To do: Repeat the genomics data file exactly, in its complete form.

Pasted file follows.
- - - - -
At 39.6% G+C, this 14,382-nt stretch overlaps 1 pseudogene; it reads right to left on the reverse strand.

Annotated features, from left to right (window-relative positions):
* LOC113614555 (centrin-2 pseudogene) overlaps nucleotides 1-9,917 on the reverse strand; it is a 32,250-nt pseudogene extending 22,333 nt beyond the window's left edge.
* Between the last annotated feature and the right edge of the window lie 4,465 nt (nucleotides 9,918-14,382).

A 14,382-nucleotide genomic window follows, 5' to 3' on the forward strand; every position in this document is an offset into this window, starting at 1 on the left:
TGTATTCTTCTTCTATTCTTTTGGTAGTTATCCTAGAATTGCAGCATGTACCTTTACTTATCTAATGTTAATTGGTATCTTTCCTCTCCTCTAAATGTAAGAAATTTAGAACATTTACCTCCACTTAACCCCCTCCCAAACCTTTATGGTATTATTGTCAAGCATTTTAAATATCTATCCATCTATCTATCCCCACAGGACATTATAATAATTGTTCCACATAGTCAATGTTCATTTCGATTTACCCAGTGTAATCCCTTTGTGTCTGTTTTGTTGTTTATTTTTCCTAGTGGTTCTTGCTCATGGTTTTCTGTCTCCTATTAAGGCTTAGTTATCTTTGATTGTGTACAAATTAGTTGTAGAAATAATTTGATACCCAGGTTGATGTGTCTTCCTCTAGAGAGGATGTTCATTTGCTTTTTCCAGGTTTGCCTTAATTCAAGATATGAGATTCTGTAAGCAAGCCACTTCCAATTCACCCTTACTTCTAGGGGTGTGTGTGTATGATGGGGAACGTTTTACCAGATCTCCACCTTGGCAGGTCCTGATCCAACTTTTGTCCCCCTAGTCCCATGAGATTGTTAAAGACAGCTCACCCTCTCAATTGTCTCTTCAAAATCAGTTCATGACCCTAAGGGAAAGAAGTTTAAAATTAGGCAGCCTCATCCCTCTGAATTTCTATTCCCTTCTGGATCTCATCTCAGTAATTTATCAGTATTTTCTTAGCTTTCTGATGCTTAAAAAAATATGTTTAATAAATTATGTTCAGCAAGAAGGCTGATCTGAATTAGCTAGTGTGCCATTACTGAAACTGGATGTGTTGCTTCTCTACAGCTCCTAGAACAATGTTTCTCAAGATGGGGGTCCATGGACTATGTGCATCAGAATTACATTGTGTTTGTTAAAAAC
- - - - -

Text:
At 39.6% G+C, this 14,382-nt stretch overlaps 1 pseudogene; it reads right to left on the reverse strand.

Annotated features, from left to right (window-relative positions):
* LOC113614555 (centrin-2 pseudogene) overlaps nucleotides 1-9,917 on the reverse strand; it is a 32,250-nt pseudogene extending 22,333 nt beyond the window's left edge.
* Between the last annotated feature and the right edge of the window lie 4,465 nt (nucleotides 9,918-14,382).

A 14,382-nucleotide genomic window follows, 5' to 3' on the forward strand; every position in this document is an offset into this window, starting at 1 on the left:
TGTATTCTTCTTCTATTCTTTTGGTAGTTATCCTAGAATTGCAGCATGTACCTTTACTTATCTAATGTTAATTGGTATCTTTCCTCTCCTCTAAATGTAAGAAATTTAGAACATTTACCTCCACTTAACCCCCTCCCAAACCTTTATGGTATTATTGTCAAGCATTTTAAATATCTATCCATCTATCTATCCCCACAGGACATTATAATAATTGTTCCACATAGTCAATGTTCATTTCGATTTACCCAGTGTAATCCCTTTGTGTCTGTTTTGTTGTTTATTTTTCCTAGTGGTTCTTGCTCATGGTTTTCTGTCTCCTATTAAGGCTTAGTTATCTTTGATTGTGTACAAATTAGTTGTAGAAATAATTTGATACCCAGGTTGATGTGTCTTCCTCTAGAGAGGATGTTCATTTGCTTTTTCCAGGTTTGCCTTAATTCAAGATATGAGATTCTGTAAGCAAGCCACTTCCAATTCACCCTTACTTCTAGGGGTGTGTGTGTATGATGGGGAACGTTTTACCAGATCTCCACCTTGGCAGGTCCTGATCCAACTTTTGTCCCCCTAGTCCCATGAGATTGTTAAAGACAGCTCACCCTCTCAATTGTCTCTTCAAAATCAGTTCATGACCCTAAGGGAAAGAAGTTTAAAATTAGGCAGCCTCATCCCTCTGAATTTCTATTCCCTTCTGGATCTCATCTCAGTAATTTATCAGTATTTTCTTAGCTTTCTGATGCTTAAAAAAATATGTTTAATAAATTATGTTCAGCAAGAAGGCTGATCTGAATTAGCTAGTGTGCCATTACTGAAACTGGATGTGTTGCTTCTCTACAGCTCCTAGAACAATGTTTCTCAAGATGGGGGTCCATGGACTATGTGCATCAGAATTACATTGTGTTTGTTAAAAAC